Assessing Basic Academic Skills in Higher Education: The Texas Approach

By Richard T. Alpert; William Phillip Gorth et al. | Go to book overview

A Generation of Failure: The Case for Testing and Remediation in Texas Higher Education

Recommendations of the Committee on Testing to the Coordinating Board of the Texas College and University System


Executive Summary

Every year more than 110,000 freshmen enter Texas public colleges and universities. Of these, at least 30,000 cannot read, communicate, or compute at levels needed to perform effectively in higher education. Some become college drop-outs--not because they lack the ability, but because they lack the skills. Others receive degrees without ever mastering basic skills. The tragedy is that we often do not know they are deficient until it is too late to help them. We do not know who they are or where they are. But we do know they represent a generation of failure in our educational system.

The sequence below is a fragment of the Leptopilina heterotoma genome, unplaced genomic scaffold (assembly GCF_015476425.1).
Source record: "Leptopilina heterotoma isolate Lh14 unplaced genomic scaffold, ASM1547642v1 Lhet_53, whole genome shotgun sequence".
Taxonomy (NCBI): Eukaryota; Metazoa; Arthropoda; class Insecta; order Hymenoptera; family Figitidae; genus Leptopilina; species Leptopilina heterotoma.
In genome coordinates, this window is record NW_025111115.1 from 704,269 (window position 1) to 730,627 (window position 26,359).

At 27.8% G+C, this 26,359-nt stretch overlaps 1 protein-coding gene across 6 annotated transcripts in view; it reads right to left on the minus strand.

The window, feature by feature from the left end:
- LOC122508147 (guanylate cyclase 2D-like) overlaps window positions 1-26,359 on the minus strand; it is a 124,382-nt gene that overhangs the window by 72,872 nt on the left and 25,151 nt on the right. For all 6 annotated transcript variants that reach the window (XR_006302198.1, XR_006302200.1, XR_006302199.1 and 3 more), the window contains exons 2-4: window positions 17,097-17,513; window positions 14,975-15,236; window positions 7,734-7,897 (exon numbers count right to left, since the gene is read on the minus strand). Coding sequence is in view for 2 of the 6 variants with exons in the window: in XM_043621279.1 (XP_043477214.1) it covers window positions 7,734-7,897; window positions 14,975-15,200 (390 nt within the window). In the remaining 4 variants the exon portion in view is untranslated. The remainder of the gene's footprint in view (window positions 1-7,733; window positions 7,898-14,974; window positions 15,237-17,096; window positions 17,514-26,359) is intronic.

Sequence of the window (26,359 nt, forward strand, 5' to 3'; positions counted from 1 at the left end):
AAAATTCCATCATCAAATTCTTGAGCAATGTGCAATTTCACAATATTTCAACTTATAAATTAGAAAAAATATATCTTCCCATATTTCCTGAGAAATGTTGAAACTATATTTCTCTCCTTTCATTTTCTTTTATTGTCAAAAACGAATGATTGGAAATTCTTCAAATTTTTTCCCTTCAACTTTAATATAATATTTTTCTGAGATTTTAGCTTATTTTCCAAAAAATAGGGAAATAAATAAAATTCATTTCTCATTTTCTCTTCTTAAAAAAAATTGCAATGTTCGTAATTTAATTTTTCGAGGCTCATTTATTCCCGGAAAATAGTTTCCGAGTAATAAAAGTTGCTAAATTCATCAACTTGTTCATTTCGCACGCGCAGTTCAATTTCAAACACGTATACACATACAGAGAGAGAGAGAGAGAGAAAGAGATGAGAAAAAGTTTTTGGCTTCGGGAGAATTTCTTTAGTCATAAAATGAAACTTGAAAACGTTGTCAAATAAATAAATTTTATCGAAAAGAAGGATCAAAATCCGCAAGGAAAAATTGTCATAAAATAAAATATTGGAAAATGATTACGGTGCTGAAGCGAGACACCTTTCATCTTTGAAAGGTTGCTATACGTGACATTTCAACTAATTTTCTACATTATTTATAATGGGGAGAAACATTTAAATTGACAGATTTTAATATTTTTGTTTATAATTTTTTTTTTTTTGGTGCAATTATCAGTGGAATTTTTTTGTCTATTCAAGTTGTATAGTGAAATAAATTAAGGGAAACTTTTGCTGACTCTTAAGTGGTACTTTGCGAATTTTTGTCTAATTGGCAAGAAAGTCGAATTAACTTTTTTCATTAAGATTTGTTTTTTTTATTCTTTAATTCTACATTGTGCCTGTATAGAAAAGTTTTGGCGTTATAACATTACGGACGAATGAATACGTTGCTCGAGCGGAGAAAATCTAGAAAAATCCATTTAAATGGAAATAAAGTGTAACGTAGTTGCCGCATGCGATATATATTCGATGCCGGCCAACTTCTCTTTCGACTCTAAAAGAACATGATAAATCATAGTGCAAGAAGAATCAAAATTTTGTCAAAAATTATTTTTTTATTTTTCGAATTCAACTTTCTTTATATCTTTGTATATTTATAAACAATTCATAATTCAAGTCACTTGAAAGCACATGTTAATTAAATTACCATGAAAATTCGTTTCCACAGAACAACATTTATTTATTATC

When our colleges and universities graduate thousands of students each year who cannot write a clear sentence or compute a simple mathematical problem, we have cast a shadow on the quality of our degrees and the integrity of our diplomas.

For ten months the Committee on Testing of the Coordinating Board, Texas College and University System, studied the need for identifying and assisting students who are qualified to enter college but who lack the basic skills needed to perform effectively in all their courses.

____________________
The Coordinating Board of the Texas College and University System (later named the Texas Higher Education Coordinating Board) published A Generation of Failure in July 1986.

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